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Florida Founder William P. DuVal
Frontier Bon Vivant

James M. Denham

The biography of a well-connected but nearly forgotten American antebellum politician

In Florida Founder William P. DuVal, James M. Denham provides the first full-length biography of the well-connected but nearly forgotten frontier politician of antebellum America. The scion of a well-to-do Richmond, Virginia, family, William Pope DuVal (1784–1854) migrated to the Kentucky frontier as a youth in 1800. Settling in Bardstown, DuVal read law, served in Congress, and fought in the War of 1812.

In 1822, largely because of the influence of DuVal's lifelong friend John C. Calhoun, President James Monroe appointed him the first civil governor of the newly acquired Territory of Florida. Enjoying successive appointments from the John Adams and Andrew Jackson administrations, DuVal founded Tallahassee and presided over the territory's first twelve territorial legislative sessions, years that witnessed Middle Florida's development into one of the Old Southwest's most prosperous slave-based economies. Beginning with his personal confrontation with Miccosukee chief Neamathla in 1824, DuVal worked closely with Washington officials and oversaw the initial negotiations with the Seminoles.

A perennial political appointee, DuVal was closely linked to national and territorial politics in antebellum America. Like other "Calhounites" who supported Andrew Jackson's rise to the White House, DuVal became a casualty of the Peggy Eaton Affair and the Nullification Crisis. After leaving the governor's chair, DuVal migrated to Kentucky, lent his efforts to the cause of Texas independence from Mexico, and eventually returned to practice law and local politics in Florida. Throughout his career DuVal cultivated the arts of oratory and story-telling—skills essential to success in the courtrooms and free-for-all politics of the American South. Part frontiersman and part sophisticate, DuVal was at home in Kentucky, Florida, Texas, and Washington, D.C. He delighted in telling tall tales, jests, and anecdotes that epitomized America's expansive, democratic vistas. Among those captivated by DuVal's life and yarns were Washington Irving, who used DuVal's tall tales as inspiration for his "The Early Experiences of Ralph Ringwood," and James Kirke Paulding, whose "Nimrod Wildfire" shared DuVal's brashness and bonhomie.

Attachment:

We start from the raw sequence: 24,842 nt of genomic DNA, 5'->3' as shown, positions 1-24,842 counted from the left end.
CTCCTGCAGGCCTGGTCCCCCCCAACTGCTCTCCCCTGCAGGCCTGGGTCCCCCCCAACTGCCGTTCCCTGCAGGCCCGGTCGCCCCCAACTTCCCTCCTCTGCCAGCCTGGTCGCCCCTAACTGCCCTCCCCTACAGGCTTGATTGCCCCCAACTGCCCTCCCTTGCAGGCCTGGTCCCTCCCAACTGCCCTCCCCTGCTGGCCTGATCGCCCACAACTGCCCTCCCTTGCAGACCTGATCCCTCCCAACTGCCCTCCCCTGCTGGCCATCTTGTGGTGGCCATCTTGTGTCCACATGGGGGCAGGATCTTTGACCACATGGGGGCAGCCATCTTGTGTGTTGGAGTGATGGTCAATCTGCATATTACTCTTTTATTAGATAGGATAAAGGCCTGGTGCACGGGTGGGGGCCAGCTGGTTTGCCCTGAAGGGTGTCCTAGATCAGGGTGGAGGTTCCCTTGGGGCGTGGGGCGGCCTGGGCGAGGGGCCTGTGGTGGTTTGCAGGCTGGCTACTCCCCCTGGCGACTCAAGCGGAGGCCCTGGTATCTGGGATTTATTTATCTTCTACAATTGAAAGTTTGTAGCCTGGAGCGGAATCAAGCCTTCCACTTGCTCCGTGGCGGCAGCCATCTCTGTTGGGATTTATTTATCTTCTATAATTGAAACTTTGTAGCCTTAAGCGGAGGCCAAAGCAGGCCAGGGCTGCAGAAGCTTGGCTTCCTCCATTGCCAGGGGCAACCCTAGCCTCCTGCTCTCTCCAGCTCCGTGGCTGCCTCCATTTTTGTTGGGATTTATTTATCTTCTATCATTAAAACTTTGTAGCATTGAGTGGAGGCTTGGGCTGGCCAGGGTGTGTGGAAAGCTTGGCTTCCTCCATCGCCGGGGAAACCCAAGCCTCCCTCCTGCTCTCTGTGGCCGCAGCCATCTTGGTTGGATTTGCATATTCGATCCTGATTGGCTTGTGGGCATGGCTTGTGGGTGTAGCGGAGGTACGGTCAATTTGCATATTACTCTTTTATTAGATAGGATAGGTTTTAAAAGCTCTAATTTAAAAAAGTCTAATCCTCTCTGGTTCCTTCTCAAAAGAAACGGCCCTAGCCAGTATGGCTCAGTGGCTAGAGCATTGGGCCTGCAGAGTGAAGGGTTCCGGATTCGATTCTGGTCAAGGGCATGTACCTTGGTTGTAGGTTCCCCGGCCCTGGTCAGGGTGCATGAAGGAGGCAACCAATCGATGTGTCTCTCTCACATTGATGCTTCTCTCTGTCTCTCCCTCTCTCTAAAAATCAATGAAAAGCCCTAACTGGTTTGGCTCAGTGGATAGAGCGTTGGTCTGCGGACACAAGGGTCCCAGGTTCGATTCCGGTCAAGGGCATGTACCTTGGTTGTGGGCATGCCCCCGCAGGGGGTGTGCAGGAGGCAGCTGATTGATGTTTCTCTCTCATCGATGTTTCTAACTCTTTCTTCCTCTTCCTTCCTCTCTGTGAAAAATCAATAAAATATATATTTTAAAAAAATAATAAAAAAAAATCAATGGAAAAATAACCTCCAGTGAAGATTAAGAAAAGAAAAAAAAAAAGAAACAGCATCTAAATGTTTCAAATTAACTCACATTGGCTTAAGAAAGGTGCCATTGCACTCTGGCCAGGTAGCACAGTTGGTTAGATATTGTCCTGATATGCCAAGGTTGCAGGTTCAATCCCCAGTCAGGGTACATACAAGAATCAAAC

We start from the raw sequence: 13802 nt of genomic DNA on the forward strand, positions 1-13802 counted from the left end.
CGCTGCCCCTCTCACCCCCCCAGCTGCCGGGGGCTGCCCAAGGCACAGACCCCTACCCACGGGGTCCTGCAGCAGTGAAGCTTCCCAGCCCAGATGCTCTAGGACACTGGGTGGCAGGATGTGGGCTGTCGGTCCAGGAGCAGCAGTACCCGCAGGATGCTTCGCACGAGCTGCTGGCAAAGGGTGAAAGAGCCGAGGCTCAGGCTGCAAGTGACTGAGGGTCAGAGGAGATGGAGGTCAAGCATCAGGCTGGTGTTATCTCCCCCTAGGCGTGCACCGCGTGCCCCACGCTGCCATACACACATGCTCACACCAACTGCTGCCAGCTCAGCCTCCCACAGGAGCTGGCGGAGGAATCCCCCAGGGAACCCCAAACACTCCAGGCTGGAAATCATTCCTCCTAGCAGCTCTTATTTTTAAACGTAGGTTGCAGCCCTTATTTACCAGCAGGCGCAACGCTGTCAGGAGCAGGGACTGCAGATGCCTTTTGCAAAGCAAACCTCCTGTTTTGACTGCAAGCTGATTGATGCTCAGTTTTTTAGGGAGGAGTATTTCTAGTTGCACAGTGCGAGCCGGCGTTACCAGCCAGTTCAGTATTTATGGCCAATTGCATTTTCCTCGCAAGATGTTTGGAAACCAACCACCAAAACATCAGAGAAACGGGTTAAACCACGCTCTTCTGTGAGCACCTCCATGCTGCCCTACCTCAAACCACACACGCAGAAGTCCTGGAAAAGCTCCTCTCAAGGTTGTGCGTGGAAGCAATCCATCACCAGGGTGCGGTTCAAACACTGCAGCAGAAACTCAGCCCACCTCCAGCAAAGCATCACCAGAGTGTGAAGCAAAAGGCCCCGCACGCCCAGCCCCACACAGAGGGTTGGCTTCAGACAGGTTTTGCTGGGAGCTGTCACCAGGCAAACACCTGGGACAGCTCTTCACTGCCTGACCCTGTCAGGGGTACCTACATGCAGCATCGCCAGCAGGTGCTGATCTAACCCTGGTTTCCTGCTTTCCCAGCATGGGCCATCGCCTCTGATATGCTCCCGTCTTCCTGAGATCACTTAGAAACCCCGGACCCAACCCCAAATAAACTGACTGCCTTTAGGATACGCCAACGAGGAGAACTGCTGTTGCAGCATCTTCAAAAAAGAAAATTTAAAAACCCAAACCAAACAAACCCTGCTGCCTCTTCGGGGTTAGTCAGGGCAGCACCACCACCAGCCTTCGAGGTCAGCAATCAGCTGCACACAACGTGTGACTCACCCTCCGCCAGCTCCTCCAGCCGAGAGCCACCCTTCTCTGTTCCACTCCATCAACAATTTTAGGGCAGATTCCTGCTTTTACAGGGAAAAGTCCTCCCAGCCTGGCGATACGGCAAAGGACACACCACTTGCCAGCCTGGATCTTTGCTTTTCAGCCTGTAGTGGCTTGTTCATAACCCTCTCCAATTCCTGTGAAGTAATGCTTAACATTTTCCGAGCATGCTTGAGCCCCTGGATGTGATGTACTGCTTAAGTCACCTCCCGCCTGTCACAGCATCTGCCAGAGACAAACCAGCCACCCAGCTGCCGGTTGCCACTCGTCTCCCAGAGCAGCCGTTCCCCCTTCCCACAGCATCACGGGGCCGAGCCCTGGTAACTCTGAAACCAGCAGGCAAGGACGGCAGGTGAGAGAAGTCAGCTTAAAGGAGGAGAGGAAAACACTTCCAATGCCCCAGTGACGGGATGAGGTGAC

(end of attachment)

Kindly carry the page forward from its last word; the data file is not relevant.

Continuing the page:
James M. Denham is a professor of history and director of the Lawton M. Chiles Jr. Center for Florida History at Florida Southern College in Lakeland, Florida. He is the author of A Rogue's Paradise: Crime and Punishment in Antebellum Florida, 1821–1861, and coauthor of Florida Sheriffs: A History, 1821–1945, as well as two University of South Carolina Press books—Cracker Times and Pioneer Lives: The Florida Reminiscences of George Gillette Keen and Sarah Pamela Williams and Echoes from a Distant Frontier: The Brown Sisters' Correspondence in Antebellum Florida.

"They don't make men like William DuVal any more, which is just as well, since the rambunctious Floridian would have found our staid era confining. James Denham brings DuVal to life in this fascinating study, and in the process goes far toward explaining how Florida became the unique state it is today."—H. W. Brands, professor of history, University of Texas at Austin

"When William Pope Duval died in 1854, an obituary termed him 'a type of the genuine American character.' Indeed he was. A long-serving governor of Florida Territory and a frontier figure whose adventures were immortalized by Washington Irving, Duval struggled in later life to survive in the increasingly strident arena of proslavery politics. As shown by James M. Denham, Duval both witnessed and personified the changes that swept the South and the country in the first half of the 19th century."—Daniel Feller, professor of history, University of Tennessee




6 x 9
456 pages
41 b&w illustrations, 3 maps
ISBN 978-1-61117-466-3
hardcover, $49.95s

ISBN 978-1-61117-467-0
ebook, $48.99t

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